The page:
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Prime Number Races
 Amer. Math. Monthly
"... 1. INTRODUCTION. There’s nothing quite like a day at the races....The quickening of the pulse as the starter’s pistol sounds, the thrill when your favorite contestant speeds out into the lead (or the distress if another contestant dashes out ahead of yours), and the accompanying fear (or hope) that ..."
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Cited by 22 (2 self)
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1. INTRODUCTION. There’s nothing quite like a day at the races....The quickening of the pulse as the starter’s pistol sounds, the thrill when your favorite contestant speeds out into the lead (or the distress if another contestant dashes out ahead of yours), and the accompanying fear (or hope) that the leader might change. And what if the race is a marathon? Maybe one of the contestants will be far stronger than the others, taking
Comparative prime number theory: a survey
 arXiv:1202.3408
"... Abstract. Comparative prime number theory is the study of the discrepancies of distributions when we compare the number of primes in different residue classes. This work presents a list of the problems being investigated in comparative prime number theory, their generalizations, and an extensive li ..."
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Abstract. Comparative prime number theory is the study of the discrepancies of distributions when we compare the number of primes in different residue classes. This work presents a list of the problems being investigated in comparative prime number theory, their generalizations, and an extensive list of references on both historical and current progresses.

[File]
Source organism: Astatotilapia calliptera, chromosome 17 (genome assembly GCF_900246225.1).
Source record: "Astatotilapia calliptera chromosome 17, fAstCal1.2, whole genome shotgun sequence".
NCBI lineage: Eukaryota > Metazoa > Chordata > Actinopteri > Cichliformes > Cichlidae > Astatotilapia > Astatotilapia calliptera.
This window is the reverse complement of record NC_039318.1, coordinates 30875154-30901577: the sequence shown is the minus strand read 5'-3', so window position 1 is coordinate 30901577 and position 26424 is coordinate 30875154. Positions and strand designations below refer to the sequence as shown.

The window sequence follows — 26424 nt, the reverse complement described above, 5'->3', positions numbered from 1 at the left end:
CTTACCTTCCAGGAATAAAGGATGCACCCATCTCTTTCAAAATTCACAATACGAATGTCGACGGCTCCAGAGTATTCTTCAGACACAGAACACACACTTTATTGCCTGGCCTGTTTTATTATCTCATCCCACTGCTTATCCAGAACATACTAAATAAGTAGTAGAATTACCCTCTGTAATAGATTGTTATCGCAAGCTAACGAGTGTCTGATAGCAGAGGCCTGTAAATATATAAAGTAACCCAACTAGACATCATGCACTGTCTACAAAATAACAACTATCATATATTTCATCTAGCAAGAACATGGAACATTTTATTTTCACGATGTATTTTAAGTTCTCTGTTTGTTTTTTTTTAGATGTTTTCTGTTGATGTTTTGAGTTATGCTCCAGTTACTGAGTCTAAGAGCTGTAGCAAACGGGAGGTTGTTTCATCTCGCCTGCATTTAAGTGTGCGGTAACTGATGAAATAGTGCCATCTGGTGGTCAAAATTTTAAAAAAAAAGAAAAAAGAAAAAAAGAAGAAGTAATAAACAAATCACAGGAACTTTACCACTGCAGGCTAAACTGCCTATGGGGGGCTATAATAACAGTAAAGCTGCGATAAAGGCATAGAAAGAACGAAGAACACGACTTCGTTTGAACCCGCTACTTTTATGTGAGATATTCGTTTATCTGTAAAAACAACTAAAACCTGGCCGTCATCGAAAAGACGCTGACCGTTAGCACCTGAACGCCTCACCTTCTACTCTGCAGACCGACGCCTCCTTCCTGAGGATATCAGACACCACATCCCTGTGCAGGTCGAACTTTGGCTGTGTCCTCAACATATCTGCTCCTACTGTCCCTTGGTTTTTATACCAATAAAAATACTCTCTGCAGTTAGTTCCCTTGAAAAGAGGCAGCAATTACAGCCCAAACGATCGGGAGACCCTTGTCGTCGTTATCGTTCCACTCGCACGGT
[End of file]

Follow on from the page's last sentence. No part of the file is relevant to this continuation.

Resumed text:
Biases in the . . .
, 1999
"... Rubinstein and Sarnak investigated systems of inequalities of the form π(x;q,a1)> · · ·> π(x;q,ar), where π(x;q,a) denotes the number of primes up to x that are congruent to a mod q. They showed, under standard hypotheses on the zeros of Dirichlet Lfunctions mod q, that the set of positive ..."
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Rubinstein and Sarnak investigated systems of inequalities of the form π(x;q,a1)> · · ·> π(x;q,ar), where π(x;q,a) denotes the number of primes up to x that are congruent to a mod q. They showed, under standard hypotheses on the zeros of Dirichlet Lfunctions mod q, that the set of positive real numbers x for which these inequalities hold has positive (logarithmic) density δq;a1,...,ar> 0. They also discovered the surprising fact that a certain distribution associated with these densities is not symmetric under permutations of the residue classes ai in general, even if the ai are all squares or all nonsquares mod q (a condition necessary to avoid obvious biases of the type first observed by Chebyshev). This asymmetry suggests, contrary to prior expectations, that the densities δq;a1,...,ar themselves vary under permutations of the ai. In this paper, we derive (under the hypotheses used by Rubinstein and Sarnak) a general formula for the densities δq;a1,...,ar, and we use this formula to calculate many of these densities when q ≤ 12 and r ≤ 4. For the special moduli q = 8 and q = 12, and for {a1,a2,a3} a permutation of the nonsquares {3,5,7} mod 8 and {5,7,11} mod 12, respectively, we rigorously bound the error in our calculations, thus verifying that these densities are indeed asymmetric
On the Shanks–Rényi race problem by
"... Jerzy Kaczorowski (Poznań) Dedicated to Professor W lodzimierz Staś on the occasion of his 70th birthday ..."
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Jerzy Kaczorowski (Poznań) Dedicated to Professor W lodzimierz Staś on the occasion of his 70th birthday